When Opposing Counsel Goes Dark—Can You Communicate Directly With the Adverse Party?

Frazzled woman attorney on telephone

I have taken multiple calls at the WSBA Ethics Line from attorneys who feel stymied because opposing counsel isn’t responding and hasn’t terminated their attorney-client relationship. In one instance, the caller said the opposing party wanted to work directly with him, but the caller could not get confirmation from opposing counsel that contact was permitted.

RPC 4.2 states that in representing a client, a legal professional shall not communicate about the subject of the representation with a person known to be represented by another lawyer in the matter, unless they have the consent of the other lawyer or is authorized to do so by law or court order. Comment 3 states that the rule applies even though the person represented by a legal professional initiates or consents to the communication. (Be sure to read the rule and its comments in their entirety.)

So how do you move forward?

The safest course of action is to ask the court for an order authorizing you to have direct contact with the adverse party. In transactional matters; however, filing a court action can be impracticable.

A possible approach is to consider that RPC 4.2’s restriction only applies when you know that a person is represented. The term “knows” is defined in RPC 1.0A as “actual knowledge of the fact in question.” A person’s knowledge may be inferred from circumstances.

One might argue that after several attempts to contact opposing counsel—including warning of the consequence of a failure to respond, and waiting a reasonable time for a response—a lawyer can justifiably conclude that they do not “know” that the adverse party is represented, since a reasonable attorney would have responded under those circumstances. Circumstances have abrogated the initial knowledge of representation. If considering that approach, a lawyer should document their repeated efforts at contact and warning of the consequence of a nonresponse. Keep in mind, however, that unless mandated by law or court order, no ethics rule specifies that attorneys have to respond to other attorneys. Lack of communication can be a delaying tactic by counsel, or another intentional strategy.

If direct contact with the adverse party is made, you should question the party again to see if they are represented. If so, stop further communication and tell the party to refer the communication to their counsel. If the party says they terminated the representation, you should ask for a letter or email documenting the termination. Remember, RPC 4.2 applies even if the party initiates or consents to the communication.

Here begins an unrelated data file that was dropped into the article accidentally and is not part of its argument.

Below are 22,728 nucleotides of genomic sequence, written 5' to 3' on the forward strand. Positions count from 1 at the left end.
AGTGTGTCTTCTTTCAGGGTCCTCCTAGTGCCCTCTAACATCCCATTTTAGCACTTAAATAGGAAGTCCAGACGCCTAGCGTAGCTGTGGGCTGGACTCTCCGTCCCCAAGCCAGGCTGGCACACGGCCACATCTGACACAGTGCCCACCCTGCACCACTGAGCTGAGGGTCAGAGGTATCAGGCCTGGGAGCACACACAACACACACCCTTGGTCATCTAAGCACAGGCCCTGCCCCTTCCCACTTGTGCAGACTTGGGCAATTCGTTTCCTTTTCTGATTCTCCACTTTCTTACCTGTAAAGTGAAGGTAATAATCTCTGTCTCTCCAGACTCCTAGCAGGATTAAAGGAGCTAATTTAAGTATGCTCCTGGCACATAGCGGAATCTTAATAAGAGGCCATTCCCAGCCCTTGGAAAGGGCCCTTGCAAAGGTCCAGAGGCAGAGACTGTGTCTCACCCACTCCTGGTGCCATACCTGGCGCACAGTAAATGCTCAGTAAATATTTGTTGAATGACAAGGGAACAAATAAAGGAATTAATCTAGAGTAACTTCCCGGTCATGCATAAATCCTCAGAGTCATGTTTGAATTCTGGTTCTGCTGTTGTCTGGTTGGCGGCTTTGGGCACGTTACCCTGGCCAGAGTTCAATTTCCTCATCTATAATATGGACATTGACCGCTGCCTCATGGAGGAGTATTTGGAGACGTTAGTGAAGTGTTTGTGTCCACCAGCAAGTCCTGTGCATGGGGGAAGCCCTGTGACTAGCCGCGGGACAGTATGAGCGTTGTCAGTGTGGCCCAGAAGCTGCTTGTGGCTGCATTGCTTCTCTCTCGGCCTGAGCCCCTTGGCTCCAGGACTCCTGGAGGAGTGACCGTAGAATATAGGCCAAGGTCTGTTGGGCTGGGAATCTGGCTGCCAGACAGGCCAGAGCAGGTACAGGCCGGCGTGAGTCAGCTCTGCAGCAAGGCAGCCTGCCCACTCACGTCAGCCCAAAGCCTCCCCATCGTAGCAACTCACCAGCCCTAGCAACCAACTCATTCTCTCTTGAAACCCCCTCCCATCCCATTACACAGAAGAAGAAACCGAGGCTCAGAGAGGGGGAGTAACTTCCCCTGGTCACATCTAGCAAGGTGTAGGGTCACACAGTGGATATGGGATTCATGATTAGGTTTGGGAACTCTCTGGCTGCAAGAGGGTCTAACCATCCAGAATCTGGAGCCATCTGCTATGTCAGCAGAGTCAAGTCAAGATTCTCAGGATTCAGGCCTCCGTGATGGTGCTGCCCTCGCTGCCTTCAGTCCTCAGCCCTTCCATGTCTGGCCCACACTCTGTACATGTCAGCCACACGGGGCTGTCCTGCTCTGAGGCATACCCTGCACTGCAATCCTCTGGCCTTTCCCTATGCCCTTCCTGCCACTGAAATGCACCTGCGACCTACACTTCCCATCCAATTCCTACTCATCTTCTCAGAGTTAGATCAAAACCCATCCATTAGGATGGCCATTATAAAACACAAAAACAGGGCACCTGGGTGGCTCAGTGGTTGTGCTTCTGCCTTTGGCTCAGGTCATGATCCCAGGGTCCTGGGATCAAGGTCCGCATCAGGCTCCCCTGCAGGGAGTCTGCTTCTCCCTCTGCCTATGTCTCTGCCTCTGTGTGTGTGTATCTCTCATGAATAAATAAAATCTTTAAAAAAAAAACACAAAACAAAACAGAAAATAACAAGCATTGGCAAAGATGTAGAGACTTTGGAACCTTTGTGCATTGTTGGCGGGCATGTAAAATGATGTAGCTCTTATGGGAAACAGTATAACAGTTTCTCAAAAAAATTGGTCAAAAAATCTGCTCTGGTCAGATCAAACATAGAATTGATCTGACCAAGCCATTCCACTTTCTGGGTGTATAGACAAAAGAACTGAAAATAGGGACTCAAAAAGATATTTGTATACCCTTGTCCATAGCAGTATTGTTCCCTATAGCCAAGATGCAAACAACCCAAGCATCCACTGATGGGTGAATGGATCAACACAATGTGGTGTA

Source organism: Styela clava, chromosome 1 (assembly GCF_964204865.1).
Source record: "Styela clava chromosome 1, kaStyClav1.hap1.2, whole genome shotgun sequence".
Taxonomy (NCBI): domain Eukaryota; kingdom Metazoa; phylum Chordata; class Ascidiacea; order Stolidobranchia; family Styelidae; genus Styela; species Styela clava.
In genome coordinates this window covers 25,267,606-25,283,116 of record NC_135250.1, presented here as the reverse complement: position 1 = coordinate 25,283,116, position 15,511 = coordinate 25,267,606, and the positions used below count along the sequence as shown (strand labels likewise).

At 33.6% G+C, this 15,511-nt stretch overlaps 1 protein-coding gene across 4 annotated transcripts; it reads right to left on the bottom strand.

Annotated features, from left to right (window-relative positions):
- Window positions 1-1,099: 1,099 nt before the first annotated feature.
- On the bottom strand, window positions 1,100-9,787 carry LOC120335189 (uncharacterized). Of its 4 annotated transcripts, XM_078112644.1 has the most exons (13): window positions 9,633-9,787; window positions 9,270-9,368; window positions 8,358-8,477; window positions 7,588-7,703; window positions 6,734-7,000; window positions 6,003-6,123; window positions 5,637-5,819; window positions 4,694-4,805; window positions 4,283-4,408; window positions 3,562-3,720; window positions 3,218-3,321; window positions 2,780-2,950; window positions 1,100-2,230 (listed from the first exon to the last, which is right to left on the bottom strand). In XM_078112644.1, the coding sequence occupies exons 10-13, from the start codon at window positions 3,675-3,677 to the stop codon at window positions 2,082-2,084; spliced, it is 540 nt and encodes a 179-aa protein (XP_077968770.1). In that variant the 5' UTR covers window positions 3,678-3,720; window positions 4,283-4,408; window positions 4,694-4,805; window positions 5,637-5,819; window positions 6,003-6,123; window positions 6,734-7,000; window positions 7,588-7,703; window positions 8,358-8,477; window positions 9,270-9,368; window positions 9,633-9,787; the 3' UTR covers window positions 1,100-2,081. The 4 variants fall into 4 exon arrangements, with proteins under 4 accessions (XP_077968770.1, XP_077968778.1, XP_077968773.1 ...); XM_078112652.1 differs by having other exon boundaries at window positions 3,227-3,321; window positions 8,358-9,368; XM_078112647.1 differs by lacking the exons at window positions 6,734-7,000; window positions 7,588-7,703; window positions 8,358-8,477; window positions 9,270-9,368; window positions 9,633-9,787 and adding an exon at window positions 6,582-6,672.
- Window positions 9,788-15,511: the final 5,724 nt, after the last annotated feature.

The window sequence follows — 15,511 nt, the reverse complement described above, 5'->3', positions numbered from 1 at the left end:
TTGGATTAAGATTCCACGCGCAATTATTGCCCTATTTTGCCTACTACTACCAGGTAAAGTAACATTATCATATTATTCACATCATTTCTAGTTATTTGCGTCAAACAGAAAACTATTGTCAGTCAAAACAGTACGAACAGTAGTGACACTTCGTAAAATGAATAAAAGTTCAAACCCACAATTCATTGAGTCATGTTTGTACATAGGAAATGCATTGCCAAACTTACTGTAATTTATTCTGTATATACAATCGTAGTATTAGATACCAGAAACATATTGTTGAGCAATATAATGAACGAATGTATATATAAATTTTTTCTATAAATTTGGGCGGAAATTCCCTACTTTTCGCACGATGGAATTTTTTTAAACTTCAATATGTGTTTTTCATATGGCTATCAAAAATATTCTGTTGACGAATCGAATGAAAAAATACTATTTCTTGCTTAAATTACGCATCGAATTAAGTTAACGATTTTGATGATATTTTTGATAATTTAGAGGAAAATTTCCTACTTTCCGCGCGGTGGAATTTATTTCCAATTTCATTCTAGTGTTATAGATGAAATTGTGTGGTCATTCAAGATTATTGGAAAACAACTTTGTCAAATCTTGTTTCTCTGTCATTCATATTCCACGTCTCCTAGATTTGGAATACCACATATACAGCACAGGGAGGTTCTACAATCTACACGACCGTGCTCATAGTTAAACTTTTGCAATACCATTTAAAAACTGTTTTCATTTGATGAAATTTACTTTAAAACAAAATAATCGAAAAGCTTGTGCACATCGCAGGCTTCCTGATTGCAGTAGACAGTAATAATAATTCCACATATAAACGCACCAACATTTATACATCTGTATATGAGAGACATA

In a nutshell, if opposing counsel isn’t responding:

  • Document your repeated efforts at contact, including your statement of the consequence of continued nonresponse.
  • Wait a reasonable amount of time.
  • To be safe, get a court order authorizing direct contact.
  • If that’s not possible, and you intend to make direct contact with the adverse party, make sure you tell them to refer the communication to their attorney if they are still represented, and ask for documentation of termination if they say they aren’t.

As always, if you have concerns, contact the WSBA Ethics Line at 800-945-9722, ext. 8284.

3 thoughts on “When Opposing Counsel Goes Dark—Can You Communicate Directly With the Adverse Party?

  1. Pingback: When Opposing Counsel Doesn’t Respond | Oregon Law Practice Management

  2. ballardlawoffice

    Ha !
    sometimes it’s a strategic decision by counsel representing a defendent who is under-insured or being defended under reservation. Also possible that defendent hired, but didn’t Pay their non-insco atty.
    In either event, non-response game went over a year and impaired the progress of case, resulting in longer mediatiin process and increased personal exposure$.
    If there was a legal way ti convey this to the underinsured defendant, so he could file grievance, I would add my own.
    Bad brand mgmt for lawyers.

  3. markpattersonlaw

    This is a remarkable development, such that the ethics line gets enough calls of this nature to warrant a blog post. Perhaps it is a case of distracted practice?

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